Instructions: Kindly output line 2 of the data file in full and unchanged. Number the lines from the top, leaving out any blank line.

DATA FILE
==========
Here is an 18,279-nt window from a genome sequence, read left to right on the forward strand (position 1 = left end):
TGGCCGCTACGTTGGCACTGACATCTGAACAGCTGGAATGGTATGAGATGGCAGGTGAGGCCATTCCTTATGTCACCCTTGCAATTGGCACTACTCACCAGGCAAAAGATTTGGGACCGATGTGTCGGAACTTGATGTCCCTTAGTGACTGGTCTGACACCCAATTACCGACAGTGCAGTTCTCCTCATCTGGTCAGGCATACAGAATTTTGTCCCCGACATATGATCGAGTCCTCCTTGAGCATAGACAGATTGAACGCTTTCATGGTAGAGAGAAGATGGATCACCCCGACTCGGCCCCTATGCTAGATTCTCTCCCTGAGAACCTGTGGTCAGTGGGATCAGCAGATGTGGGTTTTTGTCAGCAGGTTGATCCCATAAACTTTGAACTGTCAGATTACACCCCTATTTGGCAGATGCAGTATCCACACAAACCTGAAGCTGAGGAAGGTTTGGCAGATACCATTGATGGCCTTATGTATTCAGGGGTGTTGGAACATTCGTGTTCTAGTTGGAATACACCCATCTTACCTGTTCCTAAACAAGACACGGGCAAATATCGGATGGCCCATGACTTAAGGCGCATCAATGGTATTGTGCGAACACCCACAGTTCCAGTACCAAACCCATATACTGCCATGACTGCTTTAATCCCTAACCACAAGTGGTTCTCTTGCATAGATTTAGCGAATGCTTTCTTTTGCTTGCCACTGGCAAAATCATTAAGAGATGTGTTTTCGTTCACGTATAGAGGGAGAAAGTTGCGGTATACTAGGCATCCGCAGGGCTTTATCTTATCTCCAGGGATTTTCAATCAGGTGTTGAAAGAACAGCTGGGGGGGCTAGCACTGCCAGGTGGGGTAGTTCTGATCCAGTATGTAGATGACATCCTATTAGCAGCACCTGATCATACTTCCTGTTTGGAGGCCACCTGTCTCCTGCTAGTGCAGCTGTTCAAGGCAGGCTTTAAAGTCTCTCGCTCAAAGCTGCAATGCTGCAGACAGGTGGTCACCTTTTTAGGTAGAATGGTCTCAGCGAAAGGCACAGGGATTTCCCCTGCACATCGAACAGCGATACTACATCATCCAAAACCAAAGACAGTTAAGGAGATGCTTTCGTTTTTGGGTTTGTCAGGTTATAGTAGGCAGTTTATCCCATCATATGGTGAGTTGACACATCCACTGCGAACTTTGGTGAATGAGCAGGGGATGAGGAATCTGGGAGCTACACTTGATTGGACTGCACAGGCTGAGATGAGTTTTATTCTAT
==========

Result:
TGGCCGCTACGTTGGCACTGACATCTGAACAGCTGGAATGGTATGAGATGGCAGGTGAGGCCATTCCTTATGTCACCCTTGCAATTGGCACTACTCACCAGGCAAAAGATTTGGGACCGATGTGTCGGAACTTGATGTCCCTTAGTGACTGGTCTGACACCCAATTACCGACAGTGCAGTTCTCCTCATCTGGTCAGGCATACAGAATTTTGTCCCCGACATATGATCGAGTCCTCCTTGAGCATAGACAGATTGAACGCTTTCATGGTAGAGAGAAGATGGATCACCCCGACTCGGCCCCTATGCTAGATTCTCTCCCTGAGAACCTGTGGTCAGTGGGATCAGCAGATGTGGGTTTTTGTCAGCAGGTTGATCCCATAAACTTTGAACTGTCAGATTACACCCCTATTTGGCAGATGCAGTATCCACACAAACCTGAAGCTGAGGAAGGTTTGGCAGATACCATTGATGGCCTTATGTATTCAGGGGTGTTGGAACATTCGTGTTCTAGTTGGAATACACCCATCTTACCTGTTCCTAAACAAGACACGGGCAAATATCGGATGGCCCATGACTTAAGGCGCATCAATGGTATTGTGCGAACACCCACAGTTCCAGTACCAAACCCATATACTGCCATGACTGCTTTAATCCCTAACCACAAGTGGTTCTCTTGCATAGATTTAGCGAATGCTTTCTTTTGCTTGCCACTGGCAAAATCATTAAGAGATGTGTTTTCGTTCACGTATAGAGGGAGAAAGTTGCGGTATACTAGGCATCCGCAGGGCTTTATCTTATCTCCAGGGATTTTCAATCAGGTGTTGAAAGAACAGCTGGGGGGGCTAGCACTGCCAGGTGGGGTAGTTCTGATCCAGTATGTAGATGACATCCTATTAGCAGCACCTGATCATACTTCCTGTTTGGAGGCCACCTGTCTCCTGCTAGTGCAGCTGTTCAAGGCAGGCTTTAAAGTCTCTCGCTCAAAGCTGCAATGCTGCAGACAGGTGGTCACCTTTTTAGGTAGAATGGTCTCAGCGAAAGGCACAGGGATTTCCCCTGCACATCGAACAGCGATACTACATCATCCAAAACCAAAGACAGTTAAGGAGATGCTTTCGTTTTTGGGTTTGTCAGGTTATAGTAGGCAGTTTATCCCATCATATGGTGAGTTGACACATCCACTGCGAACTTTGGTGAATGAGCAGGGGATGAGGAATCTGGGAGCTACACTTGATTGGACTGCACAGGCTGAGATGAGTTTTATTCTAT